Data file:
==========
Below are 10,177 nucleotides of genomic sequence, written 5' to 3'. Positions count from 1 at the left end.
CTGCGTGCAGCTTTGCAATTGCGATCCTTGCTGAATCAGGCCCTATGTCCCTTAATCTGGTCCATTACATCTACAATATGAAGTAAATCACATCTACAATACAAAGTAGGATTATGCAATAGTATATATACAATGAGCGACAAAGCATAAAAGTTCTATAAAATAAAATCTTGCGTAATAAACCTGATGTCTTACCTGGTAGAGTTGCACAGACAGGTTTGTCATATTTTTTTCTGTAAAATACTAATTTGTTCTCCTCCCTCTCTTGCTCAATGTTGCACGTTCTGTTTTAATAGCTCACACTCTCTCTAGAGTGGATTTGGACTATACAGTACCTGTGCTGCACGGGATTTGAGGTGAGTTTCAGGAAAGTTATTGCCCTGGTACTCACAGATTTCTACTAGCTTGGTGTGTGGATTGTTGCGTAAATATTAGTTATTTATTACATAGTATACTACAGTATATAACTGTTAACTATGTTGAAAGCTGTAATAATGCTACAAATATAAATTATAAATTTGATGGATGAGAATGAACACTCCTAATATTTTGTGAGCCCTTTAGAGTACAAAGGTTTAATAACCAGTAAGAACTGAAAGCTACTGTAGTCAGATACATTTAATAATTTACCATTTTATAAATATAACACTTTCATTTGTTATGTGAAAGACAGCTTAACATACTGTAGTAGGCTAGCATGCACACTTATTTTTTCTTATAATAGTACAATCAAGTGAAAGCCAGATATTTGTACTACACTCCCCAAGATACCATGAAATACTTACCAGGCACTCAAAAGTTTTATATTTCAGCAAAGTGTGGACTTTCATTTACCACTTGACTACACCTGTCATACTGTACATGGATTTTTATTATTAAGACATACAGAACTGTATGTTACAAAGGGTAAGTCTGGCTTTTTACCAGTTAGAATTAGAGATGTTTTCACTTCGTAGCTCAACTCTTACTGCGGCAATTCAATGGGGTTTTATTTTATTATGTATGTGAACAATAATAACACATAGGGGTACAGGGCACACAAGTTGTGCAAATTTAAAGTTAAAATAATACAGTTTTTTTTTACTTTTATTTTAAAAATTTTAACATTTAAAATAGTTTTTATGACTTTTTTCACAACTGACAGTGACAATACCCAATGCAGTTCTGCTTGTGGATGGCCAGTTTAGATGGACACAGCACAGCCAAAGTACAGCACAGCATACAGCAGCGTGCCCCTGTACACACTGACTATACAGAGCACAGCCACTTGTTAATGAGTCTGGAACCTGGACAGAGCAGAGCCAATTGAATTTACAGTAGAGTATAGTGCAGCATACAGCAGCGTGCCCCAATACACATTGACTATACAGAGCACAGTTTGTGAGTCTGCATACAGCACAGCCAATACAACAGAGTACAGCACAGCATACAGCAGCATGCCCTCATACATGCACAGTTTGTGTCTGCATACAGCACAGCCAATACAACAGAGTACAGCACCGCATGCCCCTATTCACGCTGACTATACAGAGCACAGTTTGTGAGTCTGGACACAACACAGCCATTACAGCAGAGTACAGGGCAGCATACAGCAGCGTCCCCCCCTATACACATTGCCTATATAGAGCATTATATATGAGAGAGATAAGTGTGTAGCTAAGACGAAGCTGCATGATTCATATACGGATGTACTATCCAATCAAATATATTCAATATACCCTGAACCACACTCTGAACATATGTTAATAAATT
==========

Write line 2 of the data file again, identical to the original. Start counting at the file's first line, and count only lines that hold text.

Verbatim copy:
CTGCGTGCAGCTTTGCAATTGCGATCCTTGCTGAATCAGGCCCTATGTCCCTTAATCTGGTCCATTACATCTACAATATGAAGTAAATCACATCTACAATACAAAGTAGGATTATGCAATAGTATATATACAATGAGCGACAAAGCATAAAAGTTCTATAAAATAAAATCTTGCGTAATAAACCTGATGTCTTACCTGGTAGAGTTGCACAGACAGGTTTGTCATATTTTTTTCTGTAAAATACTAATTTGTTCTCCTCCCTCTCTTGCTCAATGTTGCACGTTCTGTTTTAATAGCTCACACTCTCTCTAGAGTGGATTTGGACTATACAGTACCTGTGCTGCACGGGATTTGAGGTGAGTTTCAGGAAAGTTATTGCCCTGGTACTCACAGATTTCTACTAGCTTGGTGTGTGGATTGTTGCGTAAATATTAGTTATTTATTACATAGTATACTACAGTATATAACTGTTAACTATGTTGAAAGCTGTAATAATGCTACAAATATAAATTATAAATTTGATGGATGAGAATGAACACTCCTAATATTTTGTGAGCCCTTTAGAGTACAAAGGTTTAATAACCAGTAAGAACTGAAAGCTACTGTAGTCAGATACATTTAATAATTTACCATTTTATAAATATAACACTTTCATTTGTTATGTGAAAGACAGCTTAACATACTGTAGTAGGCTAGCATGCACACTTATTTTTTCTTATAATAGTACAATCAAGTGAAAGCCAGATATTTGTACTACACTCCCCAAGATACCATGAAATACTTACCAGGCACTCAAAAGTTTTATATTTCAGCAAAGTGTGGACTTTCATTTACCACTTGACTACACCTGTCATACTGTACATGGATTTTTATTATTAAGACATACAGAACTGTATGTTACAAAGGGTAAGTCTGGCTTTTTACCAGTTAGAATTAGAGATGTTTTCACTTCGTAGCTCAACTCTTACTGCGGCAATTCAATGGGGTTTTATTTTATTATGTATGTGAACAATAATAACACATAGGGGTACAGGGCACACAAGTTGTGCAAATTTAAAGTTAAAATAATACAGTTTTTTTTTACTTTTATTTTAAAAATTTTAACATTTAAAATAGTTTTTATGACTTTTTTCACAACTGACAGTGACAATACCCAATGCAGTTCTGCTTGTGGATGGCCAGTTTAGATGGACACAGCACAGCCAAAGTACAGCACAGCATACAGCAGCGTGCCCCTGTACACACTGACTATACAGAGCACAGCCACTTGTTAATGAGTCTGGAACCTGGACAGAGCAGAGCCAATTGAATTTACAGTAGAGTATAGTGCAGCATACAGCAGCGTGCCCCAATACACATTGACTATACAGAGCACAGTTTGTGAGTCTGCATACAGCACAGCCAATACAACAGAGTACAGCACAGCATACAGCAGCATGCCCTCATACATGCACAGTTTGTGTCTGCATACAGCACAGCCAATACAACAGAGTACAGCACCGCATGCCCCTATTCACGCTGACTATACAGAGCACAGTTTGTGAGTCTGGACACAACACAGCCATTACAGCAGAGTACAGGGCAGCATACAGCAGCGTCCCCCCCTATACACATTGCCTATATAGAGCATTATATATGAGAGAGATAAGTGTGTAGCTAAGACGAAGCTGCATGATTCATATACGGATGTACTATCCAATCAAATATATTCAATATACCCTGAACCACACTCTGAACATATGTTAATAAATT